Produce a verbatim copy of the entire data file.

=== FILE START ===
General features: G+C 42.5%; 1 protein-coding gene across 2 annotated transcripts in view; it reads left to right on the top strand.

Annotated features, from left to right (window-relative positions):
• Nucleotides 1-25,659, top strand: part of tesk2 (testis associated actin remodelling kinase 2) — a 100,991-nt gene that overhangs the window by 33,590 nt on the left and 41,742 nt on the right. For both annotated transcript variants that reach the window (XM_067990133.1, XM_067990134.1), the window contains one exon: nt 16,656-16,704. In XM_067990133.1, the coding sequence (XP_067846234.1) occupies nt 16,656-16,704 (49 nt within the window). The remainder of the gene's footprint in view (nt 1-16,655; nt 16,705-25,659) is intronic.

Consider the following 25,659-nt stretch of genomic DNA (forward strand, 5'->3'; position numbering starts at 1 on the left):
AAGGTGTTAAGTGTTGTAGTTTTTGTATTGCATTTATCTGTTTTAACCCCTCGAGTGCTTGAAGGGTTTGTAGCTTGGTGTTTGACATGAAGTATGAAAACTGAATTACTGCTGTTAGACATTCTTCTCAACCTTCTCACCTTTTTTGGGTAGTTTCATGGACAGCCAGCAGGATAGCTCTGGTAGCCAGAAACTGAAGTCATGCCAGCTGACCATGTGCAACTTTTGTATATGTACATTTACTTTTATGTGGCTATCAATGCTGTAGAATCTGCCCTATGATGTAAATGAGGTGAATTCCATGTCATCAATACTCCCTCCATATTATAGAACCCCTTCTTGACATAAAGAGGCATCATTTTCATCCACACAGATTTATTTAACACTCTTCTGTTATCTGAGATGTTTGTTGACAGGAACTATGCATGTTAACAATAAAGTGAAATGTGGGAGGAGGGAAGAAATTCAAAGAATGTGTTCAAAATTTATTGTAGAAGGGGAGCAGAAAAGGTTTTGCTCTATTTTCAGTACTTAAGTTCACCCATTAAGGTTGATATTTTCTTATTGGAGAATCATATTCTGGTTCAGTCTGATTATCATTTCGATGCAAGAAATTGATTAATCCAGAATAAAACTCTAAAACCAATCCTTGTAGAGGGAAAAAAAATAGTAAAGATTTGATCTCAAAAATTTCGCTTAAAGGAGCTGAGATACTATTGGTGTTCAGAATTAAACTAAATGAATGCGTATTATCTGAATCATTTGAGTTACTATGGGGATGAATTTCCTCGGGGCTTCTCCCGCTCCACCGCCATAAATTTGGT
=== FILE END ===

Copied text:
General features: G+C 42.5%; 1 protein-coding gene across 2 annotated transcripts in view; it reads left to right on the top strand.

Annotated features, from left to right (window-relative positions):
• Nucleotides 1-25,659, top strand: part of tesk2 (testis associated actin remodelling kinase 2) — a 100,991-nt gene that overhangs the window by 33,590 nt on the left and 41,742 nt on the right. For both annotated transcript variants that reach the window (XM_067990133.1, XM_067990134.1), the window contains one exon: nt 16,656-16,704. In XM_067990133.1, the coding sequence (XP_067846234.1) occupies nt 16,656-16,704 (49 nt within the window). The remainder of the gene's footprint in view (nt 1-16,655; nt 16,705-25,659) is intronic.

Consider the following 25,659-nt stretch of genomic DNA (forward strand, 5'->3'; position numbering starts at 1 on the left):
AAGGTGTTAAGTGTTGTAGTTTTTGTATTGCATTTATCTGTTTTAACCCCTCGAGTGCTTGAAGGGTTTGTAGCTTGGTGTTTGACATGAAGTATGAAAACTGAATTACTGCTGTTAGACATTCTTCTCAACCTTCTCACCTTTTTTGGGTAGTTTCATGGACAGCCAGCAGGATAGCTCTGGTAGCCAGAAACTGAAGTCATGCCAGCTGACCATGTGCAACTTTTGTATATGTACATTTACTTTTATGTGGCTATCAATGCTGTAGAATCTGCCCTATGATGTAAATGAGGTGAATTCCATGTCATCAATACTCCCTCCATATTATAGAACCCCTTCTTGACATAAAGAGGCATCATTTTCATCCACACAGATTTATTTAACACTCTTCTGTTATCTGAGATGTTTGTTGACAGGAACTATGCATGTTAACAATAAAGTGAAATGTGGGAGGAGGGAAGAAATTCAAAGAATGTGTTCAAAATTTATTGTAGAAGGGGAGCAGAAAAGGTTTTGCTCTATTTTCAGTACTTAAGTTCACCCATTAAGGTTGATATTTTCTTATTGGAGAATCATATTCTGGTTCAGTCTGATTATCATTTCGATGCAAGAAATTGATTAATCCAGAATAAAACTCTAAAACCAATCCTTGTAGAGGGAAAAAAAATAGTAAAGATTTGATCTCAAAAATTTCGCTTAAAGGAGCTGAGATACTATTGGTGTTCAGAATTAAACTAAATGAATGCGTATTATCTGAATCATTTGAGTTACTATGGGGATGAATTTCCTCGGGGCTTCTCCCGCTCCACCGCCATAAATTTGGT